Look. SOMEONE Has To Do His Homework.

, , , , , , , | Related | August 13, 2020

I do really love my family, and I know that they love me. I am a twenty-year-old woman, and I have a twenty-year-old brother and my mother and father. While my own university life and career has not always been smooth sailing, at this point I’ve settled, and I’m close to graduating, have a plan for after graduation, have a job, and am working an internship.

While my brother might not be at that exact same spot in his life, I would expect him to be reasonably close. However, my parents have always been a little easier on him than me, so he’s still trying to figure things out. To give some context, he was one of the smartest kids at high school and took six advanced placement classes in his junior year, scoring fours and fives — out of five — on the tests for most of them. This is a small snippet of his story.

Year One of University: he passes the first semester with mostly Cs and some Bs, but that’s okay. We all struggle when the environment changes a little. He fails all of the second semester and ends with a GPA of 1.77. We find out he didn’t go to a single class and didn’t do any of his work.

Summer of Year One: my parents find two classes that he could take to redo those classes he failed and boost his GPA. One class is in person at the local community college; in order to make sure he goes, my mom drops him off to each class. The other class is an online class, and my parents expect him to be fine or ask for help if needed. 

Year Two of University: we find out he didn’t complete the online class that summer and is on academic probation. By October, he receives a letter from the university recommending that he withdraw, as he has not been to a single class from the beginning of the semester. His GPA is 0.79. 

He is enrolled in community college for the second semester of that year, so he can try to improve his grades and re-apply to his university.

Semester One at Community College: my dad wakes him up every morning so that he gets to class on time. We get a letter in the mail that he has withdrawn from one of his courses; it turns out, he drives to college and then sleeps in his car in the parking lot until class starts. During one day of an exam, he slept through the test. At the end of this semester, the health crisis hits, and everyone has the option to credit/no-credit the courses, which means that the grade does not factor into the GPA. He no-credits each of his classes without discussing the options with my parents, his counselor, or anyone else, and then gets Ds and Fs on all the classes. 

Summer at Community College: Currently, he is taking four online classes to try and boost his GPA once again, so he can try and apply to university. The due date for all classes is July twenty-third. As of July fifteenth, we learn that he has not started any of the four classes yet.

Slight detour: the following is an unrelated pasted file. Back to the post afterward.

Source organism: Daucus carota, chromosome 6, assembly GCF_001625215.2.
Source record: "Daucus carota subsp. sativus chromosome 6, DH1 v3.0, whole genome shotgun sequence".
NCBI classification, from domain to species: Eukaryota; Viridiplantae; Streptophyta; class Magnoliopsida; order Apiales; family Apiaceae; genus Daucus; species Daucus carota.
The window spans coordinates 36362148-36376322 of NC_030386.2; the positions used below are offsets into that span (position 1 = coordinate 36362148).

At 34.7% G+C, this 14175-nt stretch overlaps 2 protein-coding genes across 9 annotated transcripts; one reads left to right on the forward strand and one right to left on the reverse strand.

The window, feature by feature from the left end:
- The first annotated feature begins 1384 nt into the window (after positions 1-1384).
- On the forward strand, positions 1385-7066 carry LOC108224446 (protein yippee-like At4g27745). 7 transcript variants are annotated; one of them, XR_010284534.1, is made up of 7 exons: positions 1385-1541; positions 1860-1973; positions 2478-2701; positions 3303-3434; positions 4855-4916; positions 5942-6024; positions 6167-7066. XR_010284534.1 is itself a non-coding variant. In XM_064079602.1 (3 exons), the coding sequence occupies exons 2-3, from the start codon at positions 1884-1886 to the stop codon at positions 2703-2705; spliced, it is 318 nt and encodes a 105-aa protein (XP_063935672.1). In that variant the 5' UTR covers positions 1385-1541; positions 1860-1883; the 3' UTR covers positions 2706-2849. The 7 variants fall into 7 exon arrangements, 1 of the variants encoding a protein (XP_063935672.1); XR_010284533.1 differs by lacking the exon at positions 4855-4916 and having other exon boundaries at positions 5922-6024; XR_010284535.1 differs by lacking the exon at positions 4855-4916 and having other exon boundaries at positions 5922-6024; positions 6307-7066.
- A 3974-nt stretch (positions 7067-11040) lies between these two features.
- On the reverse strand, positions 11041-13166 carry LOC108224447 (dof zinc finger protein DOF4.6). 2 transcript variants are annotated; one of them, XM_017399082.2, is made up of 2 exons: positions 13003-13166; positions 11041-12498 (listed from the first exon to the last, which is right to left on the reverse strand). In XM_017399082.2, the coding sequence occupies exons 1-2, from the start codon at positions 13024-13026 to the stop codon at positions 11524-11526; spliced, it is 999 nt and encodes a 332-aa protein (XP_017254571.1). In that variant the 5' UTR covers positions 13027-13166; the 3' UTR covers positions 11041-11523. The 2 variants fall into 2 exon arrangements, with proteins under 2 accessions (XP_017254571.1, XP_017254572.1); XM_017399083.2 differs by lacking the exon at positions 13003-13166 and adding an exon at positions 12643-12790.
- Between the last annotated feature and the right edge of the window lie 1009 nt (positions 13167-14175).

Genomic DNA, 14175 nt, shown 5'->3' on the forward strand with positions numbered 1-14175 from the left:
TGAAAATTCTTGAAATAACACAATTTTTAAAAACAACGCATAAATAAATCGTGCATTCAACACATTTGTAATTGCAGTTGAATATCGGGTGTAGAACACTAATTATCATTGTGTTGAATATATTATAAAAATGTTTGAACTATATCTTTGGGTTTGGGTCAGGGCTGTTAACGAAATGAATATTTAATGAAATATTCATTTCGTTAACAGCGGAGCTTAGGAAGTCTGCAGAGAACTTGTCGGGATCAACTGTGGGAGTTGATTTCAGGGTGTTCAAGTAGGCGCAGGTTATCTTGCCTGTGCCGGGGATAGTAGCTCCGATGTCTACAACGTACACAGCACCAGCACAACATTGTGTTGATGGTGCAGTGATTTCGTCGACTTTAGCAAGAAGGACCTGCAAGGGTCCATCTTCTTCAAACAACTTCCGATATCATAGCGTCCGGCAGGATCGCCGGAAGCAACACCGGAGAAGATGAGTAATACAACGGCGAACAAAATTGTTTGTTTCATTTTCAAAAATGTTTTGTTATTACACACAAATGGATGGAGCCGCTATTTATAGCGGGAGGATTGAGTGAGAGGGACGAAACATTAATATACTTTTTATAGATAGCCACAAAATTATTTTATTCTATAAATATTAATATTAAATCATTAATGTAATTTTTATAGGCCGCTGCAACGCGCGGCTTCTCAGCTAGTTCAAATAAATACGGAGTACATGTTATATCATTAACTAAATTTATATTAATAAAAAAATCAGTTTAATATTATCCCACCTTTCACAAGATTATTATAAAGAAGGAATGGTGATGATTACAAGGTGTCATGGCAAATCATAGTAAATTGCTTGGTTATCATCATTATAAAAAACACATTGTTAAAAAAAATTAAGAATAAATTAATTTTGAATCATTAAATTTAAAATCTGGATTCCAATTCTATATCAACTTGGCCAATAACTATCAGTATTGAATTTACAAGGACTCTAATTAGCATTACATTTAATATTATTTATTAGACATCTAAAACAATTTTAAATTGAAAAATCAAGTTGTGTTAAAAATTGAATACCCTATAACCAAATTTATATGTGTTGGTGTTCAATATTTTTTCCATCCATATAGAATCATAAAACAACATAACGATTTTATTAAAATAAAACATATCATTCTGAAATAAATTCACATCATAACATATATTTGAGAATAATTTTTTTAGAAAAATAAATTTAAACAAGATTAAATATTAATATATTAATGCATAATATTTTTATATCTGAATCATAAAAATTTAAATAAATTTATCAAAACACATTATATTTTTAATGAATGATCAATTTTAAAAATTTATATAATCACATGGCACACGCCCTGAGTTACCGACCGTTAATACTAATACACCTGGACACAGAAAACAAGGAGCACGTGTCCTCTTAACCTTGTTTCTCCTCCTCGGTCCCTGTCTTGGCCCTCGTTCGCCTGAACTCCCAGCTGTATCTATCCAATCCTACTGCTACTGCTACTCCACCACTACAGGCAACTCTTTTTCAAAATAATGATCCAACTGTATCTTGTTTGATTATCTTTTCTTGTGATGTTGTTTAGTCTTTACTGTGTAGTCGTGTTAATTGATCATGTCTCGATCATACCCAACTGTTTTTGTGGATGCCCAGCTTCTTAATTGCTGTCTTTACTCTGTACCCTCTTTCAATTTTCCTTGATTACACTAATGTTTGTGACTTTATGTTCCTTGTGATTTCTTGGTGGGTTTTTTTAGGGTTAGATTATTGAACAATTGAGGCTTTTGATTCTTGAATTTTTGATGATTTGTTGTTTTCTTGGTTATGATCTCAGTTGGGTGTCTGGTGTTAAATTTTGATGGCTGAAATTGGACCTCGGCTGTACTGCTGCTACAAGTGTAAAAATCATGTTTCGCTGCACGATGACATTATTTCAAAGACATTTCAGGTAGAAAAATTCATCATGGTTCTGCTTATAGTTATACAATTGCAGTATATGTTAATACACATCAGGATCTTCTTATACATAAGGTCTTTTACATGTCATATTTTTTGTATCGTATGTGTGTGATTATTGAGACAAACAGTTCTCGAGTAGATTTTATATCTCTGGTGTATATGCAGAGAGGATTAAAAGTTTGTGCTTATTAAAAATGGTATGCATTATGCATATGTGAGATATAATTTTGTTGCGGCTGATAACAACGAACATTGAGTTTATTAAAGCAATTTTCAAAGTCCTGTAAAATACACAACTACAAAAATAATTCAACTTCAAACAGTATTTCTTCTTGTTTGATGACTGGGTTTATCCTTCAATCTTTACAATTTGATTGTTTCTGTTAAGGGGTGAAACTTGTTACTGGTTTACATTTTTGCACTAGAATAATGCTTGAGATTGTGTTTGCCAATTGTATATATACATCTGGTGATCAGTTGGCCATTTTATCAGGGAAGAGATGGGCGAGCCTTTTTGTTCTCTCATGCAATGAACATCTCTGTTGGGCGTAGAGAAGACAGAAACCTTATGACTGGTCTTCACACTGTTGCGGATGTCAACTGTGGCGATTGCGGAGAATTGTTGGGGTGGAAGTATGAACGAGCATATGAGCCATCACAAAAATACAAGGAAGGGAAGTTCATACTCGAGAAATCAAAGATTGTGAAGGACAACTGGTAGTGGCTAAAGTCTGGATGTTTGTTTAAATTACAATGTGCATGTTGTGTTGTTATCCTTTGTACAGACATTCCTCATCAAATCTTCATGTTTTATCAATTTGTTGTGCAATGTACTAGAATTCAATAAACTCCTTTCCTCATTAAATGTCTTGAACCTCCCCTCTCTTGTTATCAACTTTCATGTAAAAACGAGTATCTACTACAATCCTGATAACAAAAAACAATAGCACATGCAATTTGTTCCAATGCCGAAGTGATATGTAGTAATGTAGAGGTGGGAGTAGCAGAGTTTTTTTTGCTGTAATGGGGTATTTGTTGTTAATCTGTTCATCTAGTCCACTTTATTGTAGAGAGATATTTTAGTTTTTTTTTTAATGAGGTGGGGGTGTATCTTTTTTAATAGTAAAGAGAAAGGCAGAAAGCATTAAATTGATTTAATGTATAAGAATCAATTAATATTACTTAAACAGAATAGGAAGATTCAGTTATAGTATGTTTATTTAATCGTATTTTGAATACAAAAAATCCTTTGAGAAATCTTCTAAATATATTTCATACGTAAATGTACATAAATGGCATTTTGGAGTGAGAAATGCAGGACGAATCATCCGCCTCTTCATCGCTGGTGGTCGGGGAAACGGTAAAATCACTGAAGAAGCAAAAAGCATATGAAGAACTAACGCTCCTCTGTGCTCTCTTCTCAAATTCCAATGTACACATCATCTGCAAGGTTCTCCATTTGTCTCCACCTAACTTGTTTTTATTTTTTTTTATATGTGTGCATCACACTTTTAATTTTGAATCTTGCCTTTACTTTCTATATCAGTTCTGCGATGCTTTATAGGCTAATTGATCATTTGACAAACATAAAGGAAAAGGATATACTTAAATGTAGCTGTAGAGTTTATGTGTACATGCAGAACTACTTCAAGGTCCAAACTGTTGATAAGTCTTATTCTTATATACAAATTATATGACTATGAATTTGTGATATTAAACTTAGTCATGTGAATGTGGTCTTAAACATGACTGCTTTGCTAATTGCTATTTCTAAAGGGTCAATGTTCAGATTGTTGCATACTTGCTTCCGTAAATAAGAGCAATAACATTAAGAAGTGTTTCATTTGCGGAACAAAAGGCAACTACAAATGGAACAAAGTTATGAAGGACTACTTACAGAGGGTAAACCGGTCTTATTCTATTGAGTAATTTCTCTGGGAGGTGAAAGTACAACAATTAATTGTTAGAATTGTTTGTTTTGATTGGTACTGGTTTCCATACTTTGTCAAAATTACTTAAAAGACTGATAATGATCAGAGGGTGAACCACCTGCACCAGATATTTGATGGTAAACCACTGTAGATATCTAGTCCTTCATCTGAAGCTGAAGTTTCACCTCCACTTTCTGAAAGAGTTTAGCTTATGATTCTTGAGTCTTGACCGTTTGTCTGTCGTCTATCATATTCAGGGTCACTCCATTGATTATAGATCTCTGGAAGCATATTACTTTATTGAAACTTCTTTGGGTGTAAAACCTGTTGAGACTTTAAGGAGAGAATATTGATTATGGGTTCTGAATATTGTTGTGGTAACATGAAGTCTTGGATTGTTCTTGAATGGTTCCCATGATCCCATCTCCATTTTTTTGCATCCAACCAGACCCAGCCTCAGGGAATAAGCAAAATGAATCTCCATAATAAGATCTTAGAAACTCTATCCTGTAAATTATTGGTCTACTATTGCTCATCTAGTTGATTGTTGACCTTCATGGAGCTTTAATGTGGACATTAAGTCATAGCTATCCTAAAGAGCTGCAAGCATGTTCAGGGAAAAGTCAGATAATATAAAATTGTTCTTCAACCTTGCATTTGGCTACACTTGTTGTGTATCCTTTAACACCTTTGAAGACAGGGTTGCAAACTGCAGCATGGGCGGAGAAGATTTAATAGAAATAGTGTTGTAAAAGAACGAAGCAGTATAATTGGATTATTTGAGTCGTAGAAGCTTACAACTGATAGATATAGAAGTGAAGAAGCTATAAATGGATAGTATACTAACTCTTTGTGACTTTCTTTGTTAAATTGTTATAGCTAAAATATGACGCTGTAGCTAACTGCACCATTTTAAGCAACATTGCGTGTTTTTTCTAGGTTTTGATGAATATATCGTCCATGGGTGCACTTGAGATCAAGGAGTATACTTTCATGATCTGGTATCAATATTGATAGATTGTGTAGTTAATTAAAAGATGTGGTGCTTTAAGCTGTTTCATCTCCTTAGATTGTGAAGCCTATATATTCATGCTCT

So, this is where we are. My mom, dad, and I are sitting in the front room of our house in the morning, and my brother is asleep.

Dad: “Good morning, [My Name]. Listen, I need you to help me out. When I get back from work tonight, your mom, you, and I need to go to [Brother] and help him with his work. I’ll take one class, you take one, Mom will do the other, and [Brother] will do the last one. Let’s try to get this done before the deadline, okay?”

Me: *Pause* “No.”

Dad: “What do you mean, ‘no’?”

Me: “Um, sorry, but I’m not doing his work for him. If he wants my help, I’ll be glad to help him organize or manage his time or check over his work, but there is no way I’m doing his homework for him. I have my own stuff to do.”

Mom: “Come on, [My Name]. Be reasonable.”

Dad: “Listen, he needs to get this done. If he doesn’t get into university this fall, he’ll have to go back to community college, and since he already has the credits, he’ll be taking useless classes that won’t advance his degree and waste a ton of money. If he doesn’t go back to school, the federal loan he signed will be called back and we’ll have to pay a ton of money that we don’t have. The best course of action is to get his GPA up so that he can go to university.”

Me: “No offense, but how is that my problem? He has been messing up; he needs to take responsibility for it. You need to stop shielding him from his mistakes and help him learn to handle it instead of doing everything for him. You should make him get a job, or volunteer, or do something with some accountability!”

Dad: “Don’t you criticize my parenting! You’re only in your twenties; I’m almost sixty. You don’t understand it. Once you have kids, you’ll see things differently. What do you want me to do? Throw him on the road? I can’t do that. We’re family, and in times of crisis, we can’t turn our backs on each other. Now, you have a choice, but know that if you don’t help out, you will break my heart.”

For anyone wondering if my brother is depressed or has some disorder that is affecting him — maybe. He’s vehemently denied it, but if it is true, as much as it sucks, he needs to take the prerogative to ask for help or see a professional. I can’t do anything about that part.

In the end, I did not help out. So far, my dad and mom have set up twelve-hour patrols in my brother’s room to keep track and make sure he’s doing his work. I’ve also caught them working on some of his homework while he’s sleeping.

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